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Biobased Office Furnishings Part of HON Industries Environmental Stewardship Plan

By Dan Eshelman, Council Bluffs Non Peril

 

By taking advantage of technological advances, an Iowa firm has been able to achieve sound environmental stewardship while manufacturing high-quality products.  The HON Co., part of Muscatine-based HON Industries, makes such office items as desks, chairs, panel systems, filing cabinets, storage units and tables.

For more than 50 years, the company has practiced conservation of raw materials and waste reduction through its lean manufacturing processes, said Peter Atherton, vice president and chief technology officer.  "Today, environmental management is integrated into all aspects of manufacturing," he said. "Waste, defined as anything that does not bring value to the customer, is minimized at every step."

The company's brands include HON, Allsteel, Gunlocke, Heatilator and Heat-N-Glo.

HON Industries recently developed a process that utilizes wood waste to mold furniture components previously made from new plywood.  Working with the Iowa Department of Natural Resources, the company identified a source of recycled construction and demolition wood that could be used to make chair parts.  Now, Atherton said, nearly 5,000 tons of recycled construction and demolition wood "are removed from Iowa's waste stream on an annual basis as a result of this process."  The collaborative effort earned HON Industries the 2002 Murray J. Fox Recycling Innovation Award.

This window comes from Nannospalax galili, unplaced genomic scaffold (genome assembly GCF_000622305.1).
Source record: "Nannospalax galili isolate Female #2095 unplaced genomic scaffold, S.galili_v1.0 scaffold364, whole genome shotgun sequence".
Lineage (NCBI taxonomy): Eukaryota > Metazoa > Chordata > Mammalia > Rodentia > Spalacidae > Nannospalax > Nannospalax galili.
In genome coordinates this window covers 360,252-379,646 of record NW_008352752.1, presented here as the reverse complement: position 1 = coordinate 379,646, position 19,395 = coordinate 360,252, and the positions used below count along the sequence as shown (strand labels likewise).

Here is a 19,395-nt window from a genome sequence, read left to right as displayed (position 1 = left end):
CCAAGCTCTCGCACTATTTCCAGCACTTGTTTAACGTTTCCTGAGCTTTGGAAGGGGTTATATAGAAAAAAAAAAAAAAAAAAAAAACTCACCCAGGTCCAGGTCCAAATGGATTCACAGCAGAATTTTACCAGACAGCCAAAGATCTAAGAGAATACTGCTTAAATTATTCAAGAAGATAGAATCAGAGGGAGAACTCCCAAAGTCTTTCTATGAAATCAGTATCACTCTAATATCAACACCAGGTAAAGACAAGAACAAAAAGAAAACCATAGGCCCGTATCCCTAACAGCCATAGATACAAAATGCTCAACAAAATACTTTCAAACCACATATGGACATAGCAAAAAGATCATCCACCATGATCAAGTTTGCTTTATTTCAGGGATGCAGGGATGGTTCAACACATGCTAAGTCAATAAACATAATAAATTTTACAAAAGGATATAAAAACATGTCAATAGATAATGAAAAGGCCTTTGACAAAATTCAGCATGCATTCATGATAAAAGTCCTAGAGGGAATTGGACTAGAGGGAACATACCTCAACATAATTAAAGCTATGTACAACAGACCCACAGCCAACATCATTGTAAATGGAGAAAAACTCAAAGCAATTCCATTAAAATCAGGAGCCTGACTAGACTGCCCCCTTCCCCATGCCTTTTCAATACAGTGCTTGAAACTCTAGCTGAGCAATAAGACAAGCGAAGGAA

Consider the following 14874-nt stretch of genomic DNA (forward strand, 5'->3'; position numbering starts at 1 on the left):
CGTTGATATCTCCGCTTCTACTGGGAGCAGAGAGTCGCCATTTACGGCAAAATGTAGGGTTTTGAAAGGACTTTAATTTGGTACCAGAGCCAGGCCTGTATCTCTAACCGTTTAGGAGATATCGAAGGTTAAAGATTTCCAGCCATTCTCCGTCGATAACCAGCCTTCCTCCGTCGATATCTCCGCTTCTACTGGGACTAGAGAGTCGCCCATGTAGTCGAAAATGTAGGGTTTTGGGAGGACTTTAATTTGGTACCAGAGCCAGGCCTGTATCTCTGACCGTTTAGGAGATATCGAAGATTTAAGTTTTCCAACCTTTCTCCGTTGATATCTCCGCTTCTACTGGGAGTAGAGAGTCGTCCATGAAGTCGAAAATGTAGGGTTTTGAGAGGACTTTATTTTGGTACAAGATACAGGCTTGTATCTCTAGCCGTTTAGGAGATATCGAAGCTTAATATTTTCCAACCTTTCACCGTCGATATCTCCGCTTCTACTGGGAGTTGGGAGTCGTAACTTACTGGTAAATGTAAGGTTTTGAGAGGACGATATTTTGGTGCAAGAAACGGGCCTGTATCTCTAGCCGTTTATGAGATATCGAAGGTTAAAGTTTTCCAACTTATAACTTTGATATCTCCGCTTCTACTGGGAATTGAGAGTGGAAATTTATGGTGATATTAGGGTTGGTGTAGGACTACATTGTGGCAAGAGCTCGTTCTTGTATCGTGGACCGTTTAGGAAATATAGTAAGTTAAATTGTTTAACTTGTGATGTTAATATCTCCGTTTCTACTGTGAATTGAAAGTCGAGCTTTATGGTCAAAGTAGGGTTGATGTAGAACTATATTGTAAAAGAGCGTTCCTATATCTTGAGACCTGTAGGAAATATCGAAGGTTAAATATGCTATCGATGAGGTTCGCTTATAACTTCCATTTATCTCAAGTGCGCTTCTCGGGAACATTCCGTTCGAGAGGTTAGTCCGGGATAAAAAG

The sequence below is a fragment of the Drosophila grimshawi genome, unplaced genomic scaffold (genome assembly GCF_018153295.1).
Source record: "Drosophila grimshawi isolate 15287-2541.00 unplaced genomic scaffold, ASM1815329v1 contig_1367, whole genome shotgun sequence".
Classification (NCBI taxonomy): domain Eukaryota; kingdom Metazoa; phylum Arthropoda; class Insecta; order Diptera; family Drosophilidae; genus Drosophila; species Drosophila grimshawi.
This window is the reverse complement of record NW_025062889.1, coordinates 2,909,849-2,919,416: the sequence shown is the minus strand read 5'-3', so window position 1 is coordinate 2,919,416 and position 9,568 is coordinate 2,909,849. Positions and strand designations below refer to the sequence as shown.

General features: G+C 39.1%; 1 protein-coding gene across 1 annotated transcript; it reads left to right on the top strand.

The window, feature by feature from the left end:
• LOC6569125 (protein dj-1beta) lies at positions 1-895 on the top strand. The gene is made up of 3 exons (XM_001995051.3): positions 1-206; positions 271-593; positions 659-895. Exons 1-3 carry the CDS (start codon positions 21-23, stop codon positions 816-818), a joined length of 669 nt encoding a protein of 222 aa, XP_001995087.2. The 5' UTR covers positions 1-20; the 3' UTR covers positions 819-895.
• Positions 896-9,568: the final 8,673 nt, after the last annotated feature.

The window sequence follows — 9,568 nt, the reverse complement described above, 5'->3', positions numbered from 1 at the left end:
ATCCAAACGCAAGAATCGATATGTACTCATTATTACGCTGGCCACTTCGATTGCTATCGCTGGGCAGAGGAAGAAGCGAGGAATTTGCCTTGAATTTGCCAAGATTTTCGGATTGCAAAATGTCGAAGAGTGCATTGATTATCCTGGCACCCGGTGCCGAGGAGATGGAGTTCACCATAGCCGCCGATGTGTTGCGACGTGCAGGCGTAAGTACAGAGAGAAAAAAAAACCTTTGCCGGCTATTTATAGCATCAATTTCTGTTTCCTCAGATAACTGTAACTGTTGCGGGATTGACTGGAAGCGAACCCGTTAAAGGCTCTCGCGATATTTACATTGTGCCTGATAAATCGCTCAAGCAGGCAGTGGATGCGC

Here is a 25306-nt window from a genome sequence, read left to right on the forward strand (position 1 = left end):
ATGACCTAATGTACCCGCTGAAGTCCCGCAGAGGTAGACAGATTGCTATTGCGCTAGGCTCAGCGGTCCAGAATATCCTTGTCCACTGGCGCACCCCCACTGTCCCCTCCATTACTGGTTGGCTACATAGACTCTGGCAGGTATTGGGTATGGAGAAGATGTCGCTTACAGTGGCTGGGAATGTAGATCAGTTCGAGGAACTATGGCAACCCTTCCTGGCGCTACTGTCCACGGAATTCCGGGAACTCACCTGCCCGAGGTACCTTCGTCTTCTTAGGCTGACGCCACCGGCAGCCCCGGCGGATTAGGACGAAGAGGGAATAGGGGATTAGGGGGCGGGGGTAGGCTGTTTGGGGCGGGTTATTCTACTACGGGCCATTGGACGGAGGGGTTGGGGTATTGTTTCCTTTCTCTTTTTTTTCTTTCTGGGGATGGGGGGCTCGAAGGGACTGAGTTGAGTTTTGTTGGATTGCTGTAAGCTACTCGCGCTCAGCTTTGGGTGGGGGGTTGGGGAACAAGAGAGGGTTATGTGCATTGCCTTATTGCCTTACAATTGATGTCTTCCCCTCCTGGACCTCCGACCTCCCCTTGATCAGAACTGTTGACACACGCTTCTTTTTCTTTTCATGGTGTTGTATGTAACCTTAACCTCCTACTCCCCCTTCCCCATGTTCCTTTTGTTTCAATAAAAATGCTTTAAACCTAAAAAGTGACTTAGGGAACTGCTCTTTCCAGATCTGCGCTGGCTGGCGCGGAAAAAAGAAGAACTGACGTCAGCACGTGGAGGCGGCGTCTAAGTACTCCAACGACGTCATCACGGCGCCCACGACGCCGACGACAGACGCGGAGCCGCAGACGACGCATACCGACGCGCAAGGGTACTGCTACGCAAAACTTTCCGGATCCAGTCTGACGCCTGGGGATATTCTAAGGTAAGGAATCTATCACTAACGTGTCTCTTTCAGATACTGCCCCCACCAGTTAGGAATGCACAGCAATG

The firm is a member of the Iowa Business Council's Advanced Manufacturing Research and Collaborative Cluster and is presently leading an AMRCC project to explore opportunities for Iowa businesses to use bio-materials.  AMRCC, in turn, is working with the BIOWA Development Association to find ways to promote and expand the bio-economy in Iowa.

Atherton said bio-materials such as urethane foams, soy plastics, composites that include natural fibers, adhesives, and corn-based fiber for textile upholstery applications "all present opportunities for application in furniture."  HON Industries, he said, "understands that agricultural value-added products and components represent a sustainable, cost-effective solution for its customers."  The company has established a formal commitment to what it terms a "proactive" approach to protecting the environment, and is utilizing innovative technology to ensure that the goal is consistently met.